On February 5 1948 WDTR began official broadcasting. With 2,000 watts of effective power the station was mostly limited to Detroit and its nearest suburbs. WDTR was listener-supported and non-commercial, broadcasting mostly classical music, jazz and educational content. By 2003 the facility was abandon, and from what I can gather they sold their license to another station that still holds the 90.9 MHz frequency.
I went to the site looking for a relic or image to respond to and found some red plastic flowers in the corner of the archive and took a photo.
In studio I encoded the image of the flowers through Slow Scan TV (SSTV) into an audio output. SSTV is a common method of image transmission for Amateur radio hobbyists and has been in use since the late 80s. I then built a transmitter with an audio looper embedded, playing the encoded image as audio over FM Radio.
On February 25 2023 WDTR made its final transmission at a mere 7 watts. I installed the battery-operated transmitter on the roof of the building. I walked away from the abandon facility with an FM receiver and recorded the transmissions as they decayed with distance and interference. The recorded audio was then decoded back into these corrupted images.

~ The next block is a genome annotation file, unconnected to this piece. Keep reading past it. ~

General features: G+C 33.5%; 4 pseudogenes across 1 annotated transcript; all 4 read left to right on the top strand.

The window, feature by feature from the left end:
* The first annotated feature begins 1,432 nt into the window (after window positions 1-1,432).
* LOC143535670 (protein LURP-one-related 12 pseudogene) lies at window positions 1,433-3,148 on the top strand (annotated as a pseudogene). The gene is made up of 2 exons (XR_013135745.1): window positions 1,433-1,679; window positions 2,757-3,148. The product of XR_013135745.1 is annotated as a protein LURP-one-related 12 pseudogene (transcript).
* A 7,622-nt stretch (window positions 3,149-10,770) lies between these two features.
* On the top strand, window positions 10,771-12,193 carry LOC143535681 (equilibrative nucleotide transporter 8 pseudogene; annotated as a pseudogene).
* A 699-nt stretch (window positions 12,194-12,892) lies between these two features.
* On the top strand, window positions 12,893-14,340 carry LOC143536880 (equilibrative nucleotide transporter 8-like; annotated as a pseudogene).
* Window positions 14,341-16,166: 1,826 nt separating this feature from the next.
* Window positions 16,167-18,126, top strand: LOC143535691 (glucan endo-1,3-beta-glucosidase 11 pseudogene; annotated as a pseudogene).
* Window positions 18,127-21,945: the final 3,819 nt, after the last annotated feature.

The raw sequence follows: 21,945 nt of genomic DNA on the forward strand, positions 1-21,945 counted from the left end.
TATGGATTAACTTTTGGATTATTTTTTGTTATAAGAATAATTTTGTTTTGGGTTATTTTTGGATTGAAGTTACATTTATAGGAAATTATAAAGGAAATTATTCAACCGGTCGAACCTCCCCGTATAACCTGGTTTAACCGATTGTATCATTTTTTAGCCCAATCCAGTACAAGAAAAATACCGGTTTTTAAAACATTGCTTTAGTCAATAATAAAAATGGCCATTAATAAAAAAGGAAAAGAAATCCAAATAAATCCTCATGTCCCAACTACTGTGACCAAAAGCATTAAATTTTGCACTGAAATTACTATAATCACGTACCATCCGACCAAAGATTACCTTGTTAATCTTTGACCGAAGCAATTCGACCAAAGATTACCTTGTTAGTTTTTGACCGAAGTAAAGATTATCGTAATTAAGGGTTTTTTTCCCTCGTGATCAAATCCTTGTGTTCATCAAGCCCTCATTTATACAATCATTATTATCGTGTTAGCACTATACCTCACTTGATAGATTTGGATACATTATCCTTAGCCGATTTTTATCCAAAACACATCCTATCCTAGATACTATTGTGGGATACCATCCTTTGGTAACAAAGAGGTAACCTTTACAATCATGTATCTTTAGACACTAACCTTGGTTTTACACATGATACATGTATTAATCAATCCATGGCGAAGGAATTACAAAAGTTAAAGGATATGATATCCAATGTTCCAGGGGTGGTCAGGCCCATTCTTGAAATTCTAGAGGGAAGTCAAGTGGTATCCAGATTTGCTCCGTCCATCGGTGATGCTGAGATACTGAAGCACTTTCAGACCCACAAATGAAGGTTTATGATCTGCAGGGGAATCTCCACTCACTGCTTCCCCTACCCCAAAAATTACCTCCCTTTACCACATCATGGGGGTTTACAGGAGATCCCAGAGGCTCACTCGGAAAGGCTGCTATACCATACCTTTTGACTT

This work is available for pre-order, with anticipated availability September 2023. Buyers will be contacted to complete payment when the work is available for purchase and pick up/shipping.
Item is located in Detroit, MI. Local pickup available. Domestic shipping is available for an additional $50 fee.
Michael Candy is an artist whose work reflects the socio-political currents of contemporary technologies. Acting as a witness to the oppressive nature of cybernetics and digital culture, Candy positions the viewer in a physical and moral confrontation with issues challenging society.
His installations, sculpture, and video works often emerge as social experiments or ecological interventions in public space. This didactic practice seeks to mediate the liminal realm that the digital age oppresses on the physical world.
By directly interfacing the systems in question, Candy’s works enact the artist’s desire to reach a deeper register of audience feeling, endowing experiences–not spectacle. These robotic anomalies draw aesthetically from a lineage of post-industrial design, robotic engineering, and emergent technology.
Candy has been involved in many international exhibitions and residencies, notably: Water, (GOMA, Brisbane), Adelaide Biennial of Australian Art, (AGSA, Adelaide), Ars Electronica Festival, (Linz, Austria), The Kathmandu Triennale (Kathmandu, Nepal), The Forum of Sensory Motion (Athens, Greece), The Instrument Builders Project + Hackteria Lab (Yogyakarta, Indonesia), and Hawapi (Huepetuhe, Peru).
Michael is also the winner of the WRO Award as part of the 16th Media Art biennale in Poland and Prix Cube in Paris. He has also been a finalist in the Jeremy Hynes Award (Brisbane, Australia) and the Bio Art and Design Award (The Hague, Netherlands).